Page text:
Several times in the book of John, Jesus uses the key phrase “I AM” to refer to Himself.  If you’ve been following through this series, you’ve heard me say numerous times that sometimes it’s used in an absolute sense.  It stands alone, as in John 8:58.  There Jesus says, “Before Abraham was, I am,” and He about gets stoned by the Pharisees.  They were mad, because Jesus was using the covenant name of God, Yahweh or ego eimi, and He was applying it to Himself.  These absolute statements are claims about His identity.  He is God.


Other times, however, the phrase is used with a predicate.  These say something about Christ’s role with mankind.  We’ve seen how He is the “bread of life,” the “light of the world,” the “good shepherd,” the “resurrection and the life,” and here, the “way, the truth, and the life.”  I want to look at those last few words in detail this morning.  But before, let’s examine the context. 


First, notice in verses 1-4 that Jesus will take us to heaven.  It reads, once again:


John 14:1 "Let not your hearts be troubled. Believe in God; believe also in me. 2 In my Father's house are many rooms. If it were not so, would I have told you that I go to prepare a place for you? 3 And if I go and prepare a place for you, I will come again and will take you to myself, that where I am you may be also. 4 And you know the way to where I am going."


The disciples are getting nervous.  People are increasingly getting mad at Jesus.  Their leader is talking about leaving them pretty soon to who knows where.  He tells Peter at the end of chapter 13 that he is about to betray Him.  The whole group was probably thinking, “Hey, if Peter, our leader, is going to do that, what’s going to happen to us?”  “Where is Jesus going?”  “Are we all going to get killed?”  “What’s going on?”  They’re freaking out.


Jesus, as He’s about to go to the cross, doesn’t think about Himself and His troubles.  He thinks about them.  He says, “Let not your hearts be troubled.”  And why?  He says, “I’m going to heaven to make a place for you.”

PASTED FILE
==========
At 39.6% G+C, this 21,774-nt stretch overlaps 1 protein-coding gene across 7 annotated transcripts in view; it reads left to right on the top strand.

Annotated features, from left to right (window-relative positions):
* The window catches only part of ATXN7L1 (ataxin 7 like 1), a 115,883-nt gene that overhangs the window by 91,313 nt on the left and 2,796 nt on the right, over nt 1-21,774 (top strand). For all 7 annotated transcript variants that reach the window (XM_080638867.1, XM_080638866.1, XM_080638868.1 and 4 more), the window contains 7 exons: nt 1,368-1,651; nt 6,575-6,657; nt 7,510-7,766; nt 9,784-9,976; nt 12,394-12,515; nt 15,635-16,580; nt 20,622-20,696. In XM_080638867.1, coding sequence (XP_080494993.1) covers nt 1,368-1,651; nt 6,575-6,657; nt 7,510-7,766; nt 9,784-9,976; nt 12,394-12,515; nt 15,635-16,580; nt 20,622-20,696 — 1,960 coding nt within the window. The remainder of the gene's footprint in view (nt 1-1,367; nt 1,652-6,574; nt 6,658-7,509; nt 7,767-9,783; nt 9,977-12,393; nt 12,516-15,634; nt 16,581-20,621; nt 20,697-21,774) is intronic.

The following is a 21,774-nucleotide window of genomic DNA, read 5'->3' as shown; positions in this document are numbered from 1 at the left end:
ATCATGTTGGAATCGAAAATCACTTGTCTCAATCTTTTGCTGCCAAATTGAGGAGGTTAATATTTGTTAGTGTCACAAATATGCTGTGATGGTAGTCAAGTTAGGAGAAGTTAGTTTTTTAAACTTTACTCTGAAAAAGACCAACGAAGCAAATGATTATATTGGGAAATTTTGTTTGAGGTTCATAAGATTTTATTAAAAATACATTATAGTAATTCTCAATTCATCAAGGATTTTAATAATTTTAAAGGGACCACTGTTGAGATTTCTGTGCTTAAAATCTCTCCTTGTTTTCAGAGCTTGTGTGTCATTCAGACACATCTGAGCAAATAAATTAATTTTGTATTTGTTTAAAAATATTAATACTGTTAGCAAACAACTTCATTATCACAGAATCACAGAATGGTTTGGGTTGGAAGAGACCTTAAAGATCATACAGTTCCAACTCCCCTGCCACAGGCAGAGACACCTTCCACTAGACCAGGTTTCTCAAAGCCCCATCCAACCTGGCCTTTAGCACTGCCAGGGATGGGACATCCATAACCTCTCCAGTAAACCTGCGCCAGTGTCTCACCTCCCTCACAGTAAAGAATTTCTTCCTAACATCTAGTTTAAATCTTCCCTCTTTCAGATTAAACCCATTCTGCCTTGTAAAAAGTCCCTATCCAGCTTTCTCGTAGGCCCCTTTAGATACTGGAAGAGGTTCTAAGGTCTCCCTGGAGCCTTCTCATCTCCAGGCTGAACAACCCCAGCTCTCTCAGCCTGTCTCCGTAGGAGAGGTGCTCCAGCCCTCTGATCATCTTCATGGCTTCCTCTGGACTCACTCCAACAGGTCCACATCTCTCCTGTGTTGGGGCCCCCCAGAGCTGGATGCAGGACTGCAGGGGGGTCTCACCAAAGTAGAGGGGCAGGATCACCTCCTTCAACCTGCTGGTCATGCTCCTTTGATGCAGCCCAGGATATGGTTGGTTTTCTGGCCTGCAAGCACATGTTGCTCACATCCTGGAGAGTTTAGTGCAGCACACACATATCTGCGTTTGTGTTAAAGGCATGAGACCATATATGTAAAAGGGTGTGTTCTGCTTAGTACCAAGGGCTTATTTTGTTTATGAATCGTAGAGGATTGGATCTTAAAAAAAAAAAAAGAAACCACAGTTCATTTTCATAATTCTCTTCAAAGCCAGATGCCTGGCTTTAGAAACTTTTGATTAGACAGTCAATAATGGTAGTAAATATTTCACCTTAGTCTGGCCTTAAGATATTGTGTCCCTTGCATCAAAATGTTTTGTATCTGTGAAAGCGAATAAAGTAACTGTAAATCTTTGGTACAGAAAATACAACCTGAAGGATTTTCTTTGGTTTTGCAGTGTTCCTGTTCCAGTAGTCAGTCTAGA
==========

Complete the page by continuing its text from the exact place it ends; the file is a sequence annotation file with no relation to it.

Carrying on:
In other words, He’s saying, “It’s better for me to go.  If I don’t go, you won’t get to come there with me.”  Of course, as Christians, we believe that “heaven” is a temporary abode for us.  That throne of Jesus will come down to the earth, as He recreates all things, and we’ll be with Him there.  But, among the wonderful things Jesus is doing right now at the right hand of the Father, He is preparing a place for us to go until that last day.  When we die, we’ll go to be in that place.  So, Christian, as you struggle in this world, as you face danger, as your heart is “troubled,” take solace in Christ’s words here.


Second, see in verses 7 through 11 that Jesus is God in the flesh.  Look at that again:


John 14:7 If you had known me, you would have known my Father also. From now on you do know him and have seen him." 8 Philip said to him, "Lord, show us the Father, and it is enough for us." 9 Jesus said to him, "Have I been with you so long, and you still do not know me, Philip? Whoever has seen me has seen the Father. How can you say, 'Show us the Father'? 10 Do you not believe that I am in the Father and the Father is in me? The words that I say to you I do not speak on my own authority, but the Father who dwells in me does his works. 11 Believe me that I am in the Father and the Father is in me, or else believe on account of the works themselves.


As I’ve mentioned numerous times, just by using the words “I am,” Jesus is saying He’s God, but here He even gets more explicit.  Phillip asks to see God.  Like Moses before Him, in the Old Testament, in Exodus 33:18, He says, “Please show me your glory.”  Moses, however, only got to see the back of God.  Jesus is telling Phillip, “Hey, you’re looking in the face of God right now!” 


We see this at the beginning of John’s gospel.  In John 1:14, the apostle says this, “And the Word became flesh and dwelt among us, and we have seen his glory, glory as of the only Son from the Father, full of grace and truth.”  In other words, in Jesus, people saw what Moses didn’t see—God’s glory.  Look at verse 18.  It reads, “No one has ever seen God; the only God, who is at the Father's side, he has made him known.”